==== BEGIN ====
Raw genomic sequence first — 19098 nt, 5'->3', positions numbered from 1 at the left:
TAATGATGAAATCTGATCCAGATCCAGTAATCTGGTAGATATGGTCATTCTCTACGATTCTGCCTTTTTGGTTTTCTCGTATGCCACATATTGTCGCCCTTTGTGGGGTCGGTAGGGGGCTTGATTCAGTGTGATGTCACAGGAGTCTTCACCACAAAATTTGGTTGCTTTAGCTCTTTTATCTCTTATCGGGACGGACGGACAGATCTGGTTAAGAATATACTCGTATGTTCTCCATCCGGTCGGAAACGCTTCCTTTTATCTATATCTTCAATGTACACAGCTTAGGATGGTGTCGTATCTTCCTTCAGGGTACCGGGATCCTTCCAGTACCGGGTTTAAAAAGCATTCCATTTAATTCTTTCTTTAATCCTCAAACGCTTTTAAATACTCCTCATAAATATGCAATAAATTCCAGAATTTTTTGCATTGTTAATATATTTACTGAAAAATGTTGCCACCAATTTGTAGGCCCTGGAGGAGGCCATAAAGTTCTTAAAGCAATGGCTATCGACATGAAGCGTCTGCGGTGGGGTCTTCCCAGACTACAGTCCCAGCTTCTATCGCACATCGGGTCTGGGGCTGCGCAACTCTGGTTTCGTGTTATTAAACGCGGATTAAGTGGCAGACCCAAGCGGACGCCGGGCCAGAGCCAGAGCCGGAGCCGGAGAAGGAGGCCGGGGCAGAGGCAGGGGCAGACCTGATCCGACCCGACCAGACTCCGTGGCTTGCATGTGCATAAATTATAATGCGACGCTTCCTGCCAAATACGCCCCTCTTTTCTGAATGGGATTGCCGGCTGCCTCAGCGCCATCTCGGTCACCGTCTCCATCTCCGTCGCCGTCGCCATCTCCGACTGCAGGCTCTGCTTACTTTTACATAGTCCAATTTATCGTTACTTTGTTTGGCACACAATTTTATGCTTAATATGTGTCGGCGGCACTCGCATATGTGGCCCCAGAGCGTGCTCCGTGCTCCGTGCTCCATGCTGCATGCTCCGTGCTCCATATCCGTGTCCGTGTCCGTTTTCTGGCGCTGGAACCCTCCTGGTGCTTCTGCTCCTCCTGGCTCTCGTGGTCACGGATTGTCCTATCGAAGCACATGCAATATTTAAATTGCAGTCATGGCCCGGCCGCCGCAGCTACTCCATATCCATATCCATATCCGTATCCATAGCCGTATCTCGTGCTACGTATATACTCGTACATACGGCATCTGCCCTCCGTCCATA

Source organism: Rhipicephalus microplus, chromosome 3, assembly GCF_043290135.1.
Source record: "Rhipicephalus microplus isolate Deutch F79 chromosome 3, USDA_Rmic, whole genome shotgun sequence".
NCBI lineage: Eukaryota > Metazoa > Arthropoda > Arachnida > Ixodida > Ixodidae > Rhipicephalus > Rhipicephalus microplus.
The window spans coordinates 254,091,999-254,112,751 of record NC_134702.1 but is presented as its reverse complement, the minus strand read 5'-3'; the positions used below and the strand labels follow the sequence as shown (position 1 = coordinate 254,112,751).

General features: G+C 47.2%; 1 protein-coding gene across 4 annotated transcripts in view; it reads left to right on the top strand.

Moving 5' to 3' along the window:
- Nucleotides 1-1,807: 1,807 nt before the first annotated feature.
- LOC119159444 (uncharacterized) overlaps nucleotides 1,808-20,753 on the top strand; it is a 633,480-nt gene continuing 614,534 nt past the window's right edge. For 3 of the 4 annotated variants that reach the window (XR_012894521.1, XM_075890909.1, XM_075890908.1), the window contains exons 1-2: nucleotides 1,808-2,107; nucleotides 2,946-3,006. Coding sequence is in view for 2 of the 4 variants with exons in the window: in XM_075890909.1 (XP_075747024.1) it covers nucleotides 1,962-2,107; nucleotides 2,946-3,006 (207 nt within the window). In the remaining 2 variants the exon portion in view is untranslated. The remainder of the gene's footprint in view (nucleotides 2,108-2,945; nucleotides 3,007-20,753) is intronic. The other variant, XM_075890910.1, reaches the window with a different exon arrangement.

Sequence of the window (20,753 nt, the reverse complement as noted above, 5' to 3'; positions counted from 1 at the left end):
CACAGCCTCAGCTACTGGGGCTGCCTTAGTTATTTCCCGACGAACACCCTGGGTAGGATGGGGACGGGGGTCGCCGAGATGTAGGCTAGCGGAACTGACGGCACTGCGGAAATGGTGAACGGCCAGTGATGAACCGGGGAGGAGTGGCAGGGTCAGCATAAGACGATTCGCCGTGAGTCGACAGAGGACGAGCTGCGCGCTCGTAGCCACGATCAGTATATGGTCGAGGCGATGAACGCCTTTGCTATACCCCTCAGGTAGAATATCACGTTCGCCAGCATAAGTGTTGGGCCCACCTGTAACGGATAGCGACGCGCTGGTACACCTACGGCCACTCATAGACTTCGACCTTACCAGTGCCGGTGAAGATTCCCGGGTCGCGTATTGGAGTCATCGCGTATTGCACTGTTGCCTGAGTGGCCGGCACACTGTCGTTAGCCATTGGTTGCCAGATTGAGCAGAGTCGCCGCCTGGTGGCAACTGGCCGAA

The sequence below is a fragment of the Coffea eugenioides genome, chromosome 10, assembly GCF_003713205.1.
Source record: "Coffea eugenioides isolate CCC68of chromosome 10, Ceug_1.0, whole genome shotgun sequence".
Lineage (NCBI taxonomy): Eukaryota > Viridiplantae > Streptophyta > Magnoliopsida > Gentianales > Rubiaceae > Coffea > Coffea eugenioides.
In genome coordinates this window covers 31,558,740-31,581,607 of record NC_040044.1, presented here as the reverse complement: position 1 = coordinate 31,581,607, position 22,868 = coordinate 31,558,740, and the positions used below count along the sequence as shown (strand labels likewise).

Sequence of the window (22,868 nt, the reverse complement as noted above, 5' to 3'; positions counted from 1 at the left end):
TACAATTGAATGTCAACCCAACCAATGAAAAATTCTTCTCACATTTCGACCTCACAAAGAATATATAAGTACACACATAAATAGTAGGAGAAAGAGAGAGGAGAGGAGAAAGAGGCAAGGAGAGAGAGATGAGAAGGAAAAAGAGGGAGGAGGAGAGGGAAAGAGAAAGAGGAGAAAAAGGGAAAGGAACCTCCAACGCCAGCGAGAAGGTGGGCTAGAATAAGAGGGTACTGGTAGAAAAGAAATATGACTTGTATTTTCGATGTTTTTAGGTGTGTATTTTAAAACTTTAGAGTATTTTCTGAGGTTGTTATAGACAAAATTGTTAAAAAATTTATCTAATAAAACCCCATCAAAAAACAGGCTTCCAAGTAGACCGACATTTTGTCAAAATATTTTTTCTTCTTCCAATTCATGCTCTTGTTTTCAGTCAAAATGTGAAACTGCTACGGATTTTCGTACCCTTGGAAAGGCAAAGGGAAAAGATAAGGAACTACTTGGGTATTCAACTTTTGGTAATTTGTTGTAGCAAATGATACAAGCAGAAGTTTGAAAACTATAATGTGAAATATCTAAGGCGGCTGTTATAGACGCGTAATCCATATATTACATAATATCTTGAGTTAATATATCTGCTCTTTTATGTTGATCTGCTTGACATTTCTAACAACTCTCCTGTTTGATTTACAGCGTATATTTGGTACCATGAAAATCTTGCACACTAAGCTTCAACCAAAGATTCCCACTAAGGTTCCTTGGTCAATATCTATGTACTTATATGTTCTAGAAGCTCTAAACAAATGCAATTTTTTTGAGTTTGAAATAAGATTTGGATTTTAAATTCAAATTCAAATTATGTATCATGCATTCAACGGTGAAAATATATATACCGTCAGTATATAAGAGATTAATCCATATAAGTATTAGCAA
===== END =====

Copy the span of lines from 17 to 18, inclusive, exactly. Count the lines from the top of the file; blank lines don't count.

Sequence of the window (22,868 nt, the reverse complement as noted above, 5' to 3'; positions counted from 1 at the left end):
TACAATTGAATGTCAACCCAACCAATGAAAAATTCTTCTCACATTTCGACCTCACAAAGAATATATAAGTACACACATAAATAGTAGGAGAAAGAGAGAGGAGAGGAGAAAGAGGCAAGGAGAGAGAGATGAGAAGGAAAAAGAGGGAGGAGGAGAGGGAAAGAGAAAGAGGAGAAAAAGGGAAAGGAACCTCCAACGCCAGCGAGAAGGTGGGCTAGAATAAGAGGGTACTGGTAGAAAAGAAATATGACTTGTATTTTCGATGTTTTTAGGTGTGTATTTTAAAACTTTAGAGTATTTTCTGAGGTTGTTATAGACAAAATTGTTAAAAAATTTATCTAATAAAACCCCATCAAAAAACAGGCTTCCAAGTAGACCGACATTTTGTCAAAATATTTTTTCTTCTTCCAATTCATGCTCTTGTTTTCAGTCAAAATGTGAAACTGCTACGGATTTTCGTACCCTTGGAAAGGCAAAGGGAAAAGATAAGGAACTACTTGGGTATTCAACTTTTGGTAATTTGTTGTAGCAAATGATACAAGCAGAAGTTTGAAAACTATAATGTGAAATATCTAAGGCGGCTGTTATAGACGCGTAATCCATATATTACATAATATCTTGAGTTAATATATCTGCTCTTTTATGTTGATCTGCTTGACATTTCTAACAACTCTCCTGTTTGATTTACAGCGTATATTTGGTACCATGAAAATCTTGCACACTAAGCTTCAACCAAAGATTCCCACTAAGGTTCCTTGGTCAATATCTATGTACTTATATGTTCTAGAAGCTCTAAACAAATGCAATTTTTTTGAGTTTGAAATAAGATTTGGATTTTAAATTCAAATTCAAATTATGTATCATGCATTCAACGGTGAAAATATATATACCGTCAGTATATAAGAGATTAATCCATATAAGTATTAGCAA